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3. If you wish to search the text for a particular word, then you will use the InStr(Start Place, Search String, Find word) function. This function is very customisable to your needs, and so has a lot of optional extras that can be added, but in the interests of simplicity, I'll leave these off the turorial. The InStr command returns its value as an integer (number) as a place where it found the string in the search text.
msgbox InStr(1, "The weather today is reasonably warm and sunny", "warm")
The above code starts at the beginning of 'The weather today is reasonably warm and sunny', as specifed by the 1 at start, and searches for the word 'warm' in it. If it does not find the word warm in the string, then it will return the value as 0, and you get a message saying '0'. However, if it finds the word, then it returns a number saying where it found the start of the word. In this case, you would see a messagebox saying '33' because the 'w' of warm is 33 characters into the string.
If you wish to make a simple search program, to find searchword text2.text in the string text1.text, then this is how you would go about doing it:
text1.text = "Welcome to the grand parade"
text2.text = "grand"
r = InStr(1, text1.text, text2.text)
if r > 0 then
msgbox "Found word, " & r & " characters into the search string."
else
msgbox "Sorry, could not find the search text"
end if
As well as that, there is the InStrRev command, which does exactly the same thing, but starts from the end of the search string. It will return an integer just as InStr does, which defines the placement of the word, but starting from the end. This is called as InStrRev(searchstring, findtext)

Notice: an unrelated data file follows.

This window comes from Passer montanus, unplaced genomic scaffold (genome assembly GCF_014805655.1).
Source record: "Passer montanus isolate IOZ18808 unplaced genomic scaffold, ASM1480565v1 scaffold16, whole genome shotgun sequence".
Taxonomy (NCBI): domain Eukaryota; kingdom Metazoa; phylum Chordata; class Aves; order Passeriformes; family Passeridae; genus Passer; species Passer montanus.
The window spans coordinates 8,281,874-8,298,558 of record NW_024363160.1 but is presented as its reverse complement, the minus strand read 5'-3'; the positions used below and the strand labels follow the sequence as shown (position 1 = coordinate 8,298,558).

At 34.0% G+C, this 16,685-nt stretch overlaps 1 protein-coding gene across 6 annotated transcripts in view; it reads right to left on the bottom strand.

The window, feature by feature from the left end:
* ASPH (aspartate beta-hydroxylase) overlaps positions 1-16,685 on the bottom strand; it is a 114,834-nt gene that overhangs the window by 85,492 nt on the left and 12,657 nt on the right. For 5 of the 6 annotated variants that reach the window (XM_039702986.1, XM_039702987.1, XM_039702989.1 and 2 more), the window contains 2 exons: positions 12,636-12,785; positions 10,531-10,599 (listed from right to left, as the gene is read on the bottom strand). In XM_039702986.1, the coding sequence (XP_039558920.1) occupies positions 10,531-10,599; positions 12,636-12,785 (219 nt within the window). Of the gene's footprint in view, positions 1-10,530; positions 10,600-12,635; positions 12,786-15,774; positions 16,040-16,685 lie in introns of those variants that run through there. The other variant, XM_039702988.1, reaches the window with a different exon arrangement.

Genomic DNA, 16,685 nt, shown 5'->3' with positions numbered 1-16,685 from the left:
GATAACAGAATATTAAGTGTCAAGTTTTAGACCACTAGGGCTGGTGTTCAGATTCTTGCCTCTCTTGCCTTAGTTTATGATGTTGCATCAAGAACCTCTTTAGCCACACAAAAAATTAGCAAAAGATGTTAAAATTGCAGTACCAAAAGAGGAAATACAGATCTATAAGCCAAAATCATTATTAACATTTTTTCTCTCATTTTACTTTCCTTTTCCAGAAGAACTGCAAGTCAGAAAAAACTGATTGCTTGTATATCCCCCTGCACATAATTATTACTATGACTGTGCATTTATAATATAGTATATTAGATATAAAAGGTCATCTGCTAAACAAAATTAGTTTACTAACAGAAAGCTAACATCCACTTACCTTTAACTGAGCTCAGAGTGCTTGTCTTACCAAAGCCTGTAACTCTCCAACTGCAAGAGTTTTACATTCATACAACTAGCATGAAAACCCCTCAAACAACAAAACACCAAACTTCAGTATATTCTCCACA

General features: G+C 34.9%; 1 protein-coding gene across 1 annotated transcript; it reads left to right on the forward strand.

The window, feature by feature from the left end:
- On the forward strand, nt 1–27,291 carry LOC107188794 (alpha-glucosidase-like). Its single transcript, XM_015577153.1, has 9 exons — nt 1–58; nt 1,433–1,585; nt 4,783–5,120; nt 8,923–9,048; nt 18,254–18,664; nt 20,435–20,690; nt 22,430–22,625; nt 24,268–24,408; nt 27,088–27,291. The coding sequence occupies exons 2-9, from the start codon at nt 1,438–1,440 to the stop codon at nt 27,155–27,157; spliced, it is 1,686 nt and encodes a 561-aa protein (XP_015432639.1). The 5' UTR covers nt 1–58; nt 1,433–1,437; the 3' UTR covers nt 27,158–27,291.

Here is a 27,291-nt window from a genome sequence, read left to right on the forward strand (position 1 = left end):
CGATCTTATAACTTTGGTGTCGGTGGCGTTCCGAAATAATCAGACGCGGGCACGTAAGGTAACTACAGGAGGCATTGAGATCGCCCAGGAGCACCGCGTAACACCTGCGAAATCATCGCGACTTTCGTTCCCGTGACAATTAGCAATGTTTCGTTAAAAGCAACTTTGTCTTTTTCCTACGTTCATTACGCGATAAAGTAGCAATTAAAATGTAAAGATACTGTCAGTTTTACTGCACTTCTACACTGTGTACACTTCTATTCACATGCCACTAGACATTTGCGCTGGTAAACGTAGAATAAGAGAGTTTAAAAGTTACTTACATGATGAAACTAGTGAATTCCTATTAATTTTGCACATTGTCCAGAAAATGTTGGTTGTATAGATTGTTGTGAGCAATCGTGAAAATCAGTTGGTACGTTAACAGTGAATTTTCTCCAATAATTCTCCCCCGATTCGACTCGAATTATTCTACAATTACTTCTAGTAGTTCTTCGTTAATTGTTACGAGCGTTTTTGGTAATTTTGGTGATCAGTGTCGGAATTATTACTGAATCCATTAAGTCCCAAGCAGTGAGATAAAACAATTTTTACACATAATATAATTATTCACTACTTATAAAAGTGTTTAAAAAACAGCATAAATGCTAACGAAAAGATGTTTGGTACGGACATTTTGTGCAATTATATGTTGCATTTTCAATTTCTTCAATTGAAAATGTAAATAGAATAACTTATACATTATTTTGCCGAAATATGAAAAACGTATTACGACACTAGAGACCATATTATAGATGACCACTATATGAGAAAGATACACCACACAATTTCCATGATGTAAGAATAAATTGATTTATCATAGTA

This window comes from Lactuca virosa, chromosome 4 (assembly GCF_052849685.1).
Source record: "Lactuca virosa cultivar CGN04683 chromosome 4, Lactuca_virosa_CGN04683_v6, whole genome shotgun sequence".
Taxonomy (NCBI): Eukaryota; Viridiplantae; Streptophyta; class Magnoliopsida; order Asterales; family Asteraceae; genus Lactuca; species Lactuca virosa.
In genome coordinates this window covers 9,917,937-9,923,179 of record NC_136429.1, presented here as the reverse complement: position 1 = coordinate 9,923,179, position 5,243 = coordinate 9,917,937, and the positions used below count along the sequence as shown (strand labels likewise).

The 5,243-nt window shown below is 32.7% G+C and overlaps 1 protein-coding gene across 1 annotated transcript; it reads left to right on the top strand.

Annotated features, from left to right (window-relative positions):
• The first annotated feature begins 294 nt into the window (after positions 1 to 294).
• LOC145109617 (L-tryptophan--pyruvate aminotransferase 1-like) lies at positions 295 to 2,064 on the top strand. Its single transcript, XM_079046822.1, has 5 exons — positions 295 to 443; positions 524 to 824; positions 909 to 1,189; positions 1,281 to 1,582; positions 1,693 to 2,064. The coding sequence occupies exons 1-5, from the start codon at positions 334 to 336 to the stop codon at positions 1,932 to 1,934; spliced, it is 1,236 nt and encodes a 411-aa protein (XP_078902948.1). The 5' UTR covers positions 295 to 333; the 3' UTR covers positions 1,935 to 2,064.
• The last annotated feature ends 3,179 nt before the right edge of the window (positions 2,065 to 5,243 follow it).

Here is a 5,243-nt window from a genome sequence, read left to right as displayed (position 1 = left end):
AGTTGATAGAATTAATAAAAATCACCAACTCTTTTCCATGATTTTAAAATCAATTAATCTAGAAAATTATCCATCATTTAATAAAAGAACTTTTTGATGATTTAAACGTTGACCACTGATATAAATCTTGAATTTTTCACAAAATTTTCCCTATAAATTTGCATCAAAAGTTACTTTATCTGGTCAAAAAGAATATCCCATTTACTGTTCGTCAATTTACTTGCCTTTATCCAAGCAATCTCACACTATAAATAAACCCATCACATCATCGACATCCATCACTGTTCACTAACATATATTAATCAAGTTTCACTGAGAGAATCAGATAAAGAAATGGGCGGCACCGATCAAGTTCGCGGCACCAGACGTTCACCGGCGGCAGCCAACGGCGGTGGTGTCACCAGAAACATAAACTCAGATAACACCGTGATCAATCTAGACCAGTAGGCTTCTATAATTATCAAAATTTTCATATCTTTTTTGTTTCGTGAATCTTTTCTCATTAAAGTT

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4. Next, is the Replace(search in string, search for text, replace with text). It is used to search through a string, and replace certain words or characters with other ones. If you want an active example of this one, look in my 'other uploads by thi person' on PSC, to find 'the lamerizer'.
msgbox replace("Only a fool goes outside in the cold without a coat on", "fool", "brave bloke")
This code would produce a message replaceing 'fool' with 'brave bloke', and therefore will look like this: 'Only a brave bloke goes outside in the cold without a coat on'.
Another example of this use, is to remove a swearword from a sentance etc, as follows:
text1.text = replace(text1.text, "oh my god", "oh my goodness")
This code searches through text1.text textbox, and replaces any instances of 'oh my god', with 'oh my goodness', then returns the text back into text1.text, without the cursing.

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5. Setting uppercase or lowercase a user has typed.
This is useful for making sure that if a user types something in uppercase (capitals) then it will still comply with something in your code that is lowercase. For example, if you are making a text adventure, and the user is given a choice of left or right, and they type LEFT, as VB is case sensitive, your program would'nt accept their answer, adnd tell them it was invalid!
To combat this, you use the LCase(string) or UCase(string) commands
To make a sentance lowercase, you use the following:
text1.text = LCase(text1.text)